How to Correct IRS Form 941 Errors
IRS Form 941 is the Employer's Quarterly Federal Tax Return. It must be filed each quarter by employers to report on income taxes and FICA taxes—Social Security and Medicare—that have been withheld from employees' pay. It also reports FICA taxes payable by the employer.
Form 941 is not a payment form. It documents the total amounts withheld from employee pay for both FICA taxes and federal income taxes for the previous quarter, the amounts payable by the employer for its share of FICA taxes, and amounts already deposited for these payroll taxes from the previous quarter
Form 941 must be submitted to the Internal Revenue Service within 30 days after the end of each quarter.
Errors in Completing Form 941
The most common type of error made when completing Form 941 is entering the wrong amount in one of the boxes.
According to the IRS, these errors include wages, tips, and other compensation, income tax withheld from wages, tips, and other compensation, taxable Social Security wages and tips, taxable Medicare wages and tips, taxable wages and tips subject to Additional Medicare Tax withholding, and credits for COBRA premium assistance payments for the extension of health care plans for terminated employees.
Errors in these amounts can lead to over-reporting which results in paying too much, or under-reporting and paying too little. You can choose to make an adjustment if you under-reported or if you both under-reported and over-reported. You can make a claim if you just over-reported.
You cannot make an adjustment and a claim on the same form. You must use separate 941X forms.
How to Correct Errors on Form 941
The IRS requires businesses to report Form 941 errors on Form 941X, the Adjusted Employer’s Quarterly Federal Tax Return or Claim for Refund. Form 941X is a stand-alone form that relates line-by-line to Form 941.
When to File Form 941
Form 941 is due on a quarterly basis at the end of the month following the end of the quarter. The first quarter of the year ending March 31 should be submitted by April 30, the second quarter ending June 30 should be submitted by July 31, the third quarter ending September 30 should be submitted by October 31, and the fourth quarter ending December 31 should be submitted by January 31 of the new year.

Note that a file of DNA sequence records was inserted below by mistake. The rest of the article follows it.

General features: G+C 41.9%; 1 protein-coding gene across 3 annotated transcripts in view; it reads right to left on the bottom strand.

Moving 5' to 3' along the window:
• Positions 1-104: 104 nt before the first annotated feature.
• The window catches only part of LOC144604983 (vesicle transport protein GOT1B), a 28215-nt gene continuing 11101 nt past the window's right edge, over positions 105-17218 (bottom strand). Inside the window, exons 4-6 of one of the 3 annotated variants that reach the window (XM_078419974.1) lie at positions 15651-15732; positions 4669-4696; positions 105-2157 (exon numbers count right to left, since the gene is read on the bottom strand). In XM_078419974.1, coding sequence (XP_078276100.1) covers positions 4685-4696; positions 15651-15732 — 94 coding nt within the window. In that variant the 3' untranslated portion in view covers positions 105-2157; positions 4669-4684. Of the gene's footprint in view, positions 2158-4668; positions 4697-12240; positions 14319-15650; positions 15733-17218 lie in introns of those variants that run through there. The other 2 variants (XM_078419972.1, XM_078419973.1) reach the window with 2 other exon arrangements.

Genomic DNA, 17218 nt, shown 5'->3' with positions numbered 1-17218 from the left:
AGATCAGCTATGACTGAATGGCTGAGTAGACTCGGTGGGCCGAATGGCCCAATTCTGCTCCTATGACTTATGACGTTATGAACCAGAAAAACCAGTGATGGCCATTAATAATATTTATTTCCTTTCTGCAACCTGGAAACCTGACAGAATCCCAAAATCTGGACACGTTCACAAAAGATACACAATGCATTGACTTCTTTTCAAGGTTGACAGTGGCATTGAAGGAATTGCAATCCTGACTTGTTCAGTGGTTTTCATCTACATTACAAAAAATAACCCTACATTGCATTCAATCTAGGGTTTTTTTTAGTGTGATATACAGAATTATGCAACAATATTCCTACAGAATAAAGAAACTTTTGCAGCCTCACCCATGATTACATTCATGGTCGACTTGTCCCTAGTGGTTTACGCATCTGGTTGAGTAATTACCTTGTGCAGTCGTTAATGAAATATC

If the due date is a weekend or holiday, submit by the next business day.
You can file Form 941X at any time you discover an error. You don't have to wait until the end of the quarter to file it with the next employment tax return.
Form 941X Overview
Form 941X has five sections. Section 1 asks if this form is for an adjusted return or for a claim. You can't check both.
Section 2 asks some questions to find out what you did, what you didn't do, and to get more details about why you're filing this form.
Section 3 copies the original 941 form and asks you to correct the sections that were done incorrectly. You must include the total corrected amount, the previously reported amount, and the difference. Be sure to check your math as you complete this section.
Section 4 asks for a detailed explanation of why you are making these corrections.
Section 5 requires your signature and the signature of a paid preparer if you used one.
Completing Form 941X
You can only use the form for one quarter. If you're reporting errors for more than one quarter, you must use a separate form for each.
The process differs slightly if you file less than 90 days from the expiration of the period of limitations on credits or refunds for Form 941 or more than 90 days from this date. The instructions included with the form explain what you must do in each circumstance.
If your error affected employee withholding, you must obtain a written consent from each affected employee. You'll have to certify this statement:
"I have a written statement from each employee stating that he or she has not claimed (or the claim was rejected) and will not claim a refund or credit for the over-collection."
If you cannot get written consent from each employee, you can only make changes in the employer portion.
You must include a detailed explanation of how you determined your corrections.